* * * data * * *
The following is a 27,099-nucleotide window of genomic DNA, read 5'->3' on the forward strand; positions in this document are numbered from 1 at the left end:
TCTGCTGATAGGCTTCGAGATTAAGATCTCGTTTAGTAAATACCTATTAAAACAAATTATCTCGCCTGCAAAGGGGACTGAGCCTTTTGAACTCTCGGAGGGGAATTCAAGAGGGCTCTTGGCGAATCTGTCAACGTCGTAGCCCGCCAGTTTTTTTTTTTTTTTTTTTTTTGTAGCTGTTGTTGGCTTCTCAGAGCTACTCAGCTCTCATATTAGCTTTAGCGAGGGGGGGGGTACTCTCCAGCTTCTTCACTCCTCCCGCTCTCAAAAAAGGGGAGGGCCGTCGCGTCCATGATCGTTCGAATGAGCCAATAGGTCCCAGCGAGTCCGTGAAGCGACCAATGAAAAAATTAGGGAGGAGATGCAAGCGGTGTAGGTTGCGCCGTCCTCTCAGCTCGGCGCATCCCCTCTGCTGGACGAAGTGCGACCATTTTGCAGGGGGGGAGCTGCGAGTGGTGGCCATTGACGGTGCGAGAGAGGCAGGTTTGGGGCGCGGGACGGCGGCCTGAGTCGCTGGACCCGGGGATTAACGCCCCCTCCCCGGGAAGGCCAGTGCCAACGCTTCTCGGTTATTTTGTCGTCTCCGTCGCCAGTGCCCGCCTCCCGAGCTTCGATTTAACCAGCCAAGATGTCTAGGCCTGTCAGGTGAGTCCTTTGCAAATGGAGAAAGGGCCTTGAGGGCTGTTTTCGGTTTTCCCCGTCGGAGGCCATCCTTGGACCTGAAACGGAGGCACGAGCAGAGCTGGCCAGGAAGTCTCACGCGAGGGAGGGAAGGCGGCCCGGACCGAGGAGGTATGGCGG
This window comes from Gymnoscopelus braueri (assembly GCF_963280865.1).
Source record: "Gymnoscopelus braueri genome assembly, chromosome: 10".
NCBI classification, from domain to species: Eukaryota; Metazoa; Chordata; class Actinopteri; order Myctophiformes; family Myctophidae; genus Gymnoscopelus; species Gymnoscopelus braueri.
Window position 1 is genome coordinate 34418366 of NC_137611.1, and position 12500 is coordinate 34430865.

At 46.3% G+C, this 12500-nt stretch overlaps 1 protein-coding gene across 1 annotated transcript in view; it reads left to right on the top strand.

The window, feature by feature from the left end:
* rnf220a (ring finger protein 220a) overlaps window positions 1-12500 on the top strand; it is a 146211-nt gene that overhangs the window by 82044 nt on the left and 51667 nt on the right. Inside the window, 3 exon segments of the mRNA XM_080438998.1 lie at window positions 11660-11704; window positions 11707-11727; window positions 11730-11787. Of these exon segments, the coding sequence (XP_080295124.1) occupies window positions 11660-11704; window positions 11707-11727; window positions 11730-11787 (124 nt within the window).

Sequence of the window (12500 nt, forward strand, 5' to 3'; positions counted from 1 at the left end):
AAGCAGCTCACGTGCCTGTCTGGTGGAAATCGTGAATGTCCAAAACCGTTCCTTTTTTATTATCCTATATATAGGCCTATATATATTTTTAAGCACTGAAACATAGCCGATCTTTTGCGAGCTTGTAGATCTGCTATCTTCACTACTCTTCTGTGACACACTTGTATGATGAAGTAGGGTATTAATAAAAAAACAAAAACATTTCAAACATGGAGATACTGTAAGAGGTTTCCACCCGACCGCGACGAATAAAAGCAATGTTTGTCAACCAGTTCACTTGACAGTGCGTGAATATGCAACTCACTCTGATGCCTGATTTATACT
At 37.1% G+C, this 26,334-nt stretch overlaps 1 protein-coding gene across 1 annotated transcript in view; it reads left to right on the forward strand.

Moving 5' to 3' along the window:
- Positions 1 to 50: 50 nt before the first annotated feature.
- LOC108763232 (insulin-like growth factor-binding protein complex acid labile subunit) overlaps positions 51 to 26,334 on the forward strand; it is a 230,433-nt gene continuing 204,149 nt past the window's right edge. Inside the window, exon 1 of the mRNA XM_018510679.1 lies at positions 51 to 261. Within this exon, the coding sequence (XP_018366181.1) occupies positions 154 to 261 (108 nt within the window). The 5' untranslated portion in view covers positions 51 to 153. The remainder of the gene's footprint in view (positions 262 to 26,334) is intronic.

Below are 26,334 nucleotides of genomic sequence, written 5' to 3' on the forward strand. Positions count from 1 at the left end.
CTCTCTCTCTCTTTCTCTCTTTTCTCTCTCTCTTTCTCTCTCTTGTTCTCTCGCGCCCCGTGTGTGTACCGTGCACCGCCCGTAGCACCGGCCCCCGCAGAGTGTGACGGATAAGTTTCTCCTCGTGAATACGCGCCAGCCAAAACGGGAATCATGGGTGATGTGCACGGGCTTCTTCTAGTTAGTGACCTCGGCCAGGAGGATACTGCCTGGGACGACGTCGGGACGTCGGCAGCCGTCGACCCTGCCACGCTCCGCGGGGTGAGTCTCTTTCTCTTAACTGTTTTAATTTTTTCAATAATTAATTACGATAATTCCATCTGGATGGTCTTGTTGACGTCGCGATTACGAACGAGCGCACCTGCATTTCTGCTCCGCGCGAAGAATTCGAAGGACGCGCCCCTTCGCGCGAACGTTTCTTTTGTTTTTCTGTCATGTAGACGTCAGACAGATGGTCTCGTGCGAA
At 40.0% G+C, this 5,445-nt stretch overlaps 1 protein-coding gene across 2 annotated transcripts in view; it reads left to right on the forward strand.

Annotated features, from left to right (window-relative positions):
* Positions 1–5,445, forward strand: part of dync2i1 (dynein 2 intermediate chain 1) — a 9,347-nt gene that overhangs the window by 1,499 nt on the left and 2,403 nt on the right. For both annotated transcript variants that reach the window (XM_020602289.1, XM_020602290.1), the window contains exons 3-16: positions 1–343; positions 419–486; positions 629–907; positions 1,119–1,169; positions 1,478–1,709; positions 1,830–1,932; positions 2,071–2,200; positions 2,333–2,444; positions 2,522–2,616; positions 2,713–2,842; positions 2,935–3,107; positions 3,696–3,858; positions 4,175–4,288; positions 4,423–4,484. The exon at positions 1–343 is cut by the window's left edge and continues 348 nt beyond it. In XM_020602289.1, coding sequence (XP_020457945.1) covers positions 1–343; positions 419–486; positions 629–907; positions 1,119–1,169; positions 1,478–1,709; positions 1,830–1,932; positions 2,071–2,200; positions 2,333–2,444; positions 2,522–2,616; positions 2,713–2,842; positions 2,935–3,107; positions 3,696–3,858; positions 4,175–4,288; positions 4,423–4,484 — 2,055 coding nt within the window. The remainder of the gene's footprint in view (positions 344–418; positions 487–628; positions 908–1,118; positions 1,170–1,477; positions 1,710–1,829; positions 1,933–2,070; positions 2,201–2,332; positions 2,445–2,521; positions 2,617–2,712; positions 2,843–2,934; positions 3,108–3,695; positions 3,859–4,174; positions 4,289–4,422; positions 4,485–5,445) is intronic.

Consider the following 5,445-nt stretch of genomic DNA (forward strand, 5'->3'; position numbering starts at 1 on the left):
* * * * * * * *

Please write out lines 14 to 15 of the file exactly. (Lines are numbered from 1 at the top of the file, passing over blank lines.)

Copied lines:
- Positions 1 to 50: 50 nt before the first annotated feature.
- LOC108763232 (insulin-like growth factor-binding protein complex acid labile subunit) overlaps positions 51 to 26,334 on the forward strand; it is a 230,433-nt gene continuing 204,149 nt past the window's right edge. Inside the window, exon 1 of the mRNA XM_018510679.1 lies at positions 51 to 261. Within this exon, the coding sequence (XP_018366181.1) occupies positions 154 to 261 (108 nt within the window). The 5' untranslated portion in view covers positions 51 to 153. The remainder of the gene's footprint in view (positions 262 to 26,334) is intronic.